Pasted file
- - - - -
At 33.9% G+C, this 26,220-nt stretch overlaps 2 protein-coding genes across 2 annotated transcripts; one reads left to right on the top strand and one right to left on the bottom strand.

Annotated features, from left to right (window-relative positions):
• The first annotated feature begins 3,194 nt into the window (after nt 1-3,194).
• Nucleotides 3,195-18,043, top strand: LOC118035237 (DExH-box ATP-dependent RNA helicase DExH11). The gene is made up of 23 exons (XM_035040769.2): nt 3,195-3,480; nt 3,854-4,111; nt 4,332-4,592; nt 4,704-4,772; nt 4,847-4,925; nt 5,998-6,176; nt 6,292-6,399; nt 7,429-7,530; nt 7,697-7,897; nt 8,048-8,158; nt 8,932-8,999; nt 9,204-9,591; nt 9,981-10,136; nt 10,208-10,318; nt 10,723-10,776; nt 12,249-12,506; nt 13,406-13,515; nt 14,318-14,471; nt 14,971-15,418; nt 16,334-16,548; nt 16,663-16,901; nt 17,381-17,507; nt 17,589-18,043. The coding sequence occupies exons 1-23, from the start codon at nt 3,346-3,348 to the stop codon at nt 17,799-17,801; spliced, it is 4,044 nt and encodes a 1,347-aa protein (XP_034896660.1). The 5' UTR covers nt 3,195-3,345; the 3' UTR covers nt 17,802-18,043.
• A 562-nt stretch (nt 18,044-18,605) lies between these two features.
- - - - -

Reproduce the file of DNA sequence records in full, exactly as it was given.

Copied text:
At 33.9% G+C, this 26,220-nt stretch overlaps 2 protein-coding genes across 2 annotated transcripts; one reads left to right on the top strand and one right to left on the bottom strand.

Annotated features, from left to right (window-relative positions):
• The first annotated feature begins 3,194 nt into the window (after nt 1-3,194).
• Nucleotides 3,195-18,043, top strand: LOC118035237 (DExH-box ATP-dependent RNA helicase DExH11). The gene is made up of 23 exons (XM_035040769.2): nt 3,195-3,480; nt 3,854-4,111; nt 4,332-4,592; nt 4,704-4,772; nt 4,847-4,925; nt 5,998-6,176; nt 6,292-6,399; nt 7,429-7,530; nt 7,697-7,897; nt 8,048-8,158; nt 8,932-8,999; nt 9,204-9,591; nt 9,981-10,136; nt 10,208-10,318; nt 10,723-10,776; nt 12,249-12,506; nt 13,406-13,515; nt 14,318-14,471; nt 14,971-15,418; nt 16,334-16,548; nt 16,663-16,901; nt 17,381-17,507; nt 17,589-18,043. The coding sequence occupies exons 1-23, from the start codon at nt 3,346-3,348 to the stop codon at nt 17,799-17,801; spliced, it is 4,044 nt and encodes a 1,347-aa protein (XP_034896660.1). The 5' UTR covers nt 3,195-3,345; the 3' UTR covers nt 17,802-18,043.
• A 562-nt stretch (nt 18,044-18,605) lies between these two features.